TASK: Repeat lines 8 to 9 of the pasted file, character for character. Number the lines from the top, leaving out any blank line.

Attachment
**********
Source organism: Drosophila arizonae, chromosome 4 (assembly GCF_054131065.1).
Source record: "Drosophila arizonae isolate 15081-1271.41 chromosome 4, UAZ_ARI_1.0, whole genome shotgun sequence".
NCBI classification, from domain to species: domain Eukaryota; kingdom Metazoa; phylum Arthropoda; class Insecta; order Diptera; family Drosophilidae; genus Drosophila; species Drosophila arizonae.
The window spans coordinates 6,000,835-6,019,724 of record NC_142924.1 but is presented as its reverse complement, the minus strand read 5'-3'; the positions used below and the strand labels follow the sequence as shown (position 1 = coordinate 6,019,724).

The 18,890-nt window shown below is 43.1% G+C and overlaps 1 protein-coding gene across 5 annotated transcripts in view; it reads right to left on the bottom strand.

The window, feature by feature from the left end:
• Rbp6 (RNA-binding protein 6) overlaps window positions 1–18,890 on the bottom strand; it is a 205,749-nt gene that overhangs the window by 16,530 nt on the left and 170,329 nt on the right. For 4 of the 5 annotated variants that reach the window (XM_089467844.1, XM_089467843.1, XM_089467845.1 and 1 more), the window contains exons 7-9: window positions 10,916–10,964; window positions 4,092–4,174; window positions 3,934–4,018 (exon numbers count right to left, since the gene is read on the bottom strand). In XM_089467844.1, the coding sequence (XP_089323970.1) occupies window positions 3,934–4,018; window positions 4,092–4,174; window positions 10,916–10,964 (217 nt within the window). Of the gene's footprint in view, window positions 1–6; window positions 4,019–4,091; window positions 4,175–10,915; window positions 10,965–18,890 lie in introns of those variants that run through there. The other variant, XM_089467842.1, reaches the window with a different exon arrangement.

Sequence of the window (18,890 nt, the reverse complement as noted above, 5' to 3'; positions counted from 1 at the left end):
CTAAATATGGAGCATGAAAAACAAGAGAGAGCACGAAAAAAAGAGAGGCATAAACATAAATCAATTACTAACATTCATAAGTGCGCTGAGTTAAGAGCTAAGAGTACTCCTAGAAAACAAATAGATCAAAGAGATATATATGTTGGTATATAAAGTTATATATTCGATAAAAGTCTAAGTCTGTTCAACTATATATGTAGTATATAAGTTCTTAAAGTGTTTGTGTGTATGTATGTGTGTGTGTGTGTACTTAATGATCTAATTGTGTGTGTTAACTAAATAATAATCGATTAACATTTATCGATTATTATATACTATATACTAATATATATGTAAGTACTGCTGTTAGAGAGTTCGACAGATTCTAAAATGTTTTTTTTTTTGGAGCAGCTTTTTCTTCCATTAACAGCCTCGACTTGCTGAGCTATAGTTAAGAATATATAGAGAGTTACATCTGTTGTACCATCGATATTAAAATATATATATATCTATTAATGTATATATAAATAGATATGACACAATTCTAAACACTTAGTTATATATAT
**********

Sequence of the window (18,890 nt, the reverse complement as noted above, 5' to 3'; positions counted from 1 at the left end):
CTAAATATGGAGCATGAAAAACAAGAGAGAGCACGAAAAAAAGAGAGGCATAAACATAAATCAATTACTAACATTCATAAGTGCGCTGAGTTAAGAGCTAAGAGTACTCCTAGAAAACAAATAGATCAAAGAGATATATATGTTGGTATATAAAGTTATATATTCGATAAAAGTCTAAGTCTGTTCAACTATATATGTAGTATATAAGTTCTTAAAGTGTTTGTGTGTATGTATGTGTGTGTGTGTGTACTTAATGATCTAATTGTGTGTGTTAACTAAATAATAATCGATTAACATTTATCGATTATTATATACTATATACTAATATATATGTAAGTACTGCTGTTAGAGAGTTCGACAGATTCTAAAATGTTTTTTTTTTTGGAGCAGCTTTTTCTTCCATTAACAGCCTCGACTTGCTGAGCTATAGTTAAGAATATATAGAGAGTTACATCTGTTGTACCATCGATATTAAAATATATATATATCTATTAATGTATATATAAATAGATATGACACAATTCTAAACACTTAGTTATATATAT